The good news for the ladies again:
He now sports a cup on the mound.
Hailing from Canton, Ohio – home of the Pro Football Hall of Fame and the annual game which kicks off the NFL season – Dirk Hayhurst is a forgotten hero.
When was the last time a parade was held for a baseball player in Canton? Most folk don't even realize that baseball is a sport in that area.
Those that are playing baseball count a homer if it splits the uprights or hits the front row of the stands to either side. Foul balls are that much tougher on the football field!
For Hayhurst, growing up was a bit of a chore. He was a baseball guy in a football town. And living in Canton did not exactly afford him the opportunity that those in California would get. With football in every shop window, Hayhurst was reminded of it daily.
"There is not much to do unless you liked football," Hayhurst revealed. "To be honest I never liked football. I really don't. I was always a baseball player and I grew up in a town where football was everything and I kind of grew up resenting it. I remember our high school was the same colors as Ohio State. Of course Ohio State is one of the biggest football programs in the nation and even our fight song was Ohio State's fight song. Right next door to my high school was McKinley and Massolin, which was the biggest high school football rivalry in the nation."
Las Vegas has a betting line on Massolin football. Name another high school football team that has what the Tigers do. Simply put, Hayhurst lived in a blue collar community obsessed with football.
"Everything was football, football, football," Hayhurst echoed. "I even got offers to try out for football. They wanted me to play quarterback. I saw our defensive line and I thought I am going to get injured, I better not."
At 6-foot-3 and an arm with life, he probably could have had a career at quarterback. But for Dirk Von Hayhurst his life was baseball and growing up in Canton held him back.
"I respect football players and everything but I just wasn't good at it," Hayhurst said. "I was good at baseball. But if I would have been good at football, I would have been the beloved golden child of my area. Since I wasn't, I had to settle for what I could get.
"I respect football but I wasn't good at it and I really wish I didn't grow up in the area that I did."
Regardless of where he grew up, Hayhurst has begun to carve out his own legacy. Perhaps his Canton brethren won't ever remember his name but he is garnering the attention of many within the San Diego Padres system. The right-hander is pitching for the Fort Wayne Wizards, a Low-A affiliate of the Friars. Converted from reliever to starter, Hayhurst has proved to be reliable and effective.
He began the season without allowing a run from the bullpen and only when he became a starter did he yield a run. A string of 20 innings of relief without a run ended when he allowed two runs over five innings in his first start.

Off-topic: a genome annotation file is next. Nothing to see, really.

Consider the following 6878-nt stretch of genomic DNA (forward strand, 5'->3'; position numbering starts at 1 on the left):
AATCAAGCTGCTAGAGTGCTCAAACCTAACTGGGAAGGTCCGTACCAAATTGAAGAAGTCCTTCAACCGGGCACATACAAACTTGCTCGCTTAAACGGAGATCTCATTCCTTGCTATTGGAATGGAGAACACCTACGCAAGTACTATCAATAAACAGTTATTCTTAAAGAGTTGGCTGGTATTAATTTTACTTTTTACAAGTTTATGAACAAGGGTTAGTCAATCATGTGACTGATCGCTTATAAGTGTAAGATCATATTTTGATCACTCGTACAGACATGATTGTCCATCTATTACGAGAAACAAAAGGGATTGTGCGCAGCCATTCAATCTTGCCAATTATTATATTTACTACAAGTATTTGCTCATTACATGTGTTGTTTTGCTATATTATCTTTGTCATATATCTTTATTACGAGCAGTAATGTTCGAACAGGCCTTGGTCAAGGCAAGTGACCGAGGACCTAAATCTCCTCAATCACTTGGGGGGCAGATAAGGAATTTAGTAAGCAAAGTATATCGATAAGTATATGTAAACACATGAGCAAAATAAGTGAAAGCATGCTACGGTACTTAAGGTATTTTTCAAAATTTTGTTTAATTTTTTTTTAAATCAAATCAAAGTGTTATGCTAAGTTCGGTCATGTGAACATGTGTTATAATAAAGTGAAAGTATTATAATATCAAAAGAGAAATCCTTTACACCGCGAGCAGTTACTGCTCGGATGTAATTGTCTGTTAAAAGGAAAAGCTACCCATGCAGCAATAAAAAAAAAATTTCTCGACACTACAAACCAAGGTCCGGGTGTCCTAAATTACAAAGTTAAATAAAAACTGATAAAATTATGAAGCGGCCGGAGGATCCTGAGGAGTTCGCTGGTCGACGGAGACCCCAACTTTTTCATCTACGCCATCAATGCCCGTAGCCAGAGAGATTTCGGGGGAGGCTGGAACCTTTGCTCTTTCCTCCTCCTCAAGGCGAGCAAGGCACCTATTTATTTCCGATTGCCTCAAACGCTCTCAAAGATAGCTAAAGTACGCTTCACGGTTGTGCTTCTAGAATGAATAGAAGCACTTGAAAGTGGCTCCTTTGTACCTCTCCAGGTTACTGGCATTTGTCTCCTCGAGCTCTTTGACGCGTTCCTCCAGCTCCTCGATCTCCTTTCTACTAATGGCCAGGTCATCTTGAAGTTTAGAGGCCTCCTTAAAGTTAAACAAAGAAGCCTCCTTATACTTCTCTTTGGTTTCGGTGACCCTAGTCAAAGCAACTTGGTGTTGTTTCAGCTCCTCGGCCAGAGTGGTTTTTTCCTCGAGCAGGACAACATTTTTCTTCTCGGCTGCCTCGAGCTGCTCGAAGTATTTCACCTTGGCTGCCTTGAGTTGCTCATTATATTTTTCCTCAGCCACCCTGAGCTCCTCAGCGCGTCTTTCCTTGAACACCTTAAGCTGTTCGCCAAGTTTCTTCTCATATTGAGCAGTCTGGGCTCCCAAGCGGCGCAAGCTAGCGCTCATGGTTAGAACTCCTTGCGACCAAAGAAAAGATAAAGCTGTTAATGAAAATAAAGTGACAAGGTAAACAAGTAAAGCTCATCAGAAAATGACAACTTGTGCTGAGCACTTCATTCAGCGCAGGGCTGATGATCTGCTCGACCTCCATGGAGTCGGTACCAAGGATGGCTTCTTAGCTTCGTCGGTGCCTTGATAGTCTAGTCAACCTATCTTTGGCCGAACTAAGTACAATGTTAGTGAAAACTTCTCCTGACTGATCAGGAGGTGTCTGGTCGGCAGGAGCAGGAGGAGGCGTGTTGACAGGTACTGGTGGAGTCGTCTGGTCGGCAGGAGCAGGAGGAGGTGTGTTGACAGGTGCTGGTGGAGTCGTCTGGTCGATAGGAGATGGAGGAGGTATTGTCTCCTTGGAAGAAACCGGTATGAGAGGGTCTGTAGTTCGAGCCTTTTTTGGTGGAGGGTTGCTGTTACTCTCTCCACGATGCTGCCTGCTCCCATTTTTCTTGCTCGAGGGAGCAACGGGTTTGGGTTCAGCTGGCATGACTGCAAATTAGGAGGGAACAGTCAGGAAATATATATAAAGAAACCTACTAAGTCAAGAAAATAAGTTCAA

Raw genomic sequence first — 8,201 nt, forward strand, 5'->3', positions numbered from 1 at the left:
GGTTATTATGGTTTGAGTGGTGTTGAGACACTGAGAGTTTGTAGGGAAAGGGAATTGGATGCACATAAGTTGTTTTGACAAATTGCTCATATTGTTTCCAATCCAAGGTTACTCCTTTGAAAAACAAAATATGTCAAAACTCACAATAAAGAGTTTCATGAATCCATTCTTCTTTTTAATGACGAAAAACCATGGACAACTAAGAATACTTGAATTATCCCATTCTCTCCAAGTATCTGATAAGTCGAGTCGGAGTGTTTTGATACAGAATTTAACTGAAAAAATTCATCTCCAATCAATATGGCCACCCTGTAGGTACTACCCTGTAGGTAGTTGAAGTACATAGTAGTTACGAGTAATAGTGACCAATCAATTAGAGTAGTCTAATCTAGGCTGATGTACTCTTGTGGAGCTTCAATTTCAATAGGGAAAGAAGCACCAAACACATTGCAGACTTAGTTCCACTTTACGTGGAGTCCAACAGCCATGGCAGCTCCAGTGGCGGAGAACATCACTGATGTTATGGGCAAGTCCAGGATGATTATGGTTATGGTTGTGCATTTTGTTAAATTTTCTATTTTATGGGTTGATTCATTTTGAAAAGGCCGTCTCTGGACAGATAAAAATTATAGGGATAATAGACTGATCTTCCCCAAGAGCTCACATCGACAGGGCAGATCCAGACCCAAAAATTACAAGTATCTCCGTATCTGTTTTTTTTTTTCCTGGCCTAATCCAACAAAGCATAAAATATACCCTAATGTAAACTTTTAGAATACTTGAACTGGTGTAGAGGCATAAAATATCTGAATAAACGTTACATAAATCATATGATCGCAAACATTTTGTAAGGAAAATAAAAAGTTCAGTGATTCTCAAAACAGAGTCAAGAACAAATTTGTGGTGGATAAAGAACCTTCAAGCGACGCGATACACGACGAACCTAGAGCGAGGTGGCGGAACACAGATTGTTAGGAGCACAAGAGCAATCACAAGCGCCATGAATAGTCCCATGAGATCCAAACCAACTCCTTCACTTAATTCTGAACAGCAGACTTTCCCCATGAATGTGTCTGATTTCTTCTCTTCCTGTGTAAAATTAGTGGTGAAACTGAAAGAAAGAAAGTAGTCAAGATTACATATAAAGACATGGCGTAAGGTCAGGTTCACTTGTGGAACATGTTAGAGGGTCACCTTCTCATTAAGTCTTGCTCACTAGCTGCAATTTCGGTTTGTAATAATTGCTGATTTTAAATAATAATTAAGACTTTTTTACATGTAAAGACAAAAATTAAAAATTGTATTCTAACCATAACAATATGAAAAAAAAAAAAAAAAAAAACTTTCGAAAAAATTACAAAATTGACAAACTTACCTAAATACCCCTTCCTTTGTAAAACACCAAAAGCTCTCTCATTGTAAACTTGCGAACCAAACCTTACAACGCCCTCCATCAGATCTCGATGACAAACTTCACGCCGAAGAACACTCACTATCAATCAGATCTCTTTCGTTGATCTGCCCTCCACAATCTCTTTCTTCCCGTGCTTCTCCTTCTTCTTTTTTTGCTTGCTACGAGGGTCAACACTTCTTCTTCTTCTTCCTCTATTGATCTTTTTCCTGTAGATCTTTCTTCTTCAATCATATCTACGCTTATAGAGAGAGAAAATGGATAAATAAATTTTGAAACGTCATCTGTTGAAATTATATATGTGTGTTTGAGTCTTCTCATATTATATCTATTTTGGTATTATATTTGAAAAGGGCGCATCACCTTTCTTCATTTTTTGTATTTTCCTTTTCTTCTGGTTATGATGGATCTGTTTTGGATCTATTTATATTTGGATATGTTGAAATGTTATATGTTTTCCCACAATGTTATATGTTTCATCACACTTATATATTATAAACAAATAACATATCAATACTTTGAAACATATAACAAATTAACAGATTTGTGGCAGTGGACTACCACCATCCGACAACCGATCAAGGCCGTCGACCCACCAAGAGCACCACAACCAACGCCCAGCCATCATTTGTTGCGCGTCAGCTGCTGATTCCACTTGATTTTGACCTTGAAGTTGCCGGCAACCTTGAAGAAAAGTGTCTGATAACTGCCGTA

While Hayhurst was familiar with starting from his college days at Kent State, he was having so much success as a reliever that it took the hurler a spell before he really accepted his new role.
"When they told me they wanted me to try starting again I was kind of hesitant to just dive right into that because I have been doing so well out of the pen and I kind of developed a niche there and I liked it," Hayhurst began. "I liked the chance to throw everyday. But then again I do come from an organization, at my college, where I was a great starter there and I know how to win so hesitant at first but once I got the hang of it I guess I realized I can throw strikes and get people out and what organization can't use that. I should really quit trying to figure out what they need and just do what I know I can do."
It was a stigma, Hayhurst says, he held out of college. Despite leading his Kent State team in innings pitched with 93 in 2003, Hayhurst saw himself as a reliever, or more to the point saw that as his road to the Majors.
"Honestly out of college I kind of thought I would be a reliever, just because their typical starters seem to have low-90 plus fastballs, plus breaking pitches and I never really thought of myself as a power pitcher, a power starter," Hayhurst said. "I would like to say I am more liken to Greg Maddux although that would be an insult to Greg I am sure!
"What I am saying is I work more on control. I thought that I could come out of the pen and throw strikes when they need me, get the job done and then disappear."
How quickly things change. Hayhurst has developed into a solid starter for the Wizards. While his bullpen ERA was 0.00, his starters ERA is 2.78 in 11 games.
Hayhurst is throwing strikes with the best of them. He has walked just nine batters in 84.2 innings of work and like he said, what organization can't use that?
Denis Savage can be reached at email@example.com
Padres Prospect Interview: Dirk Hayhurst
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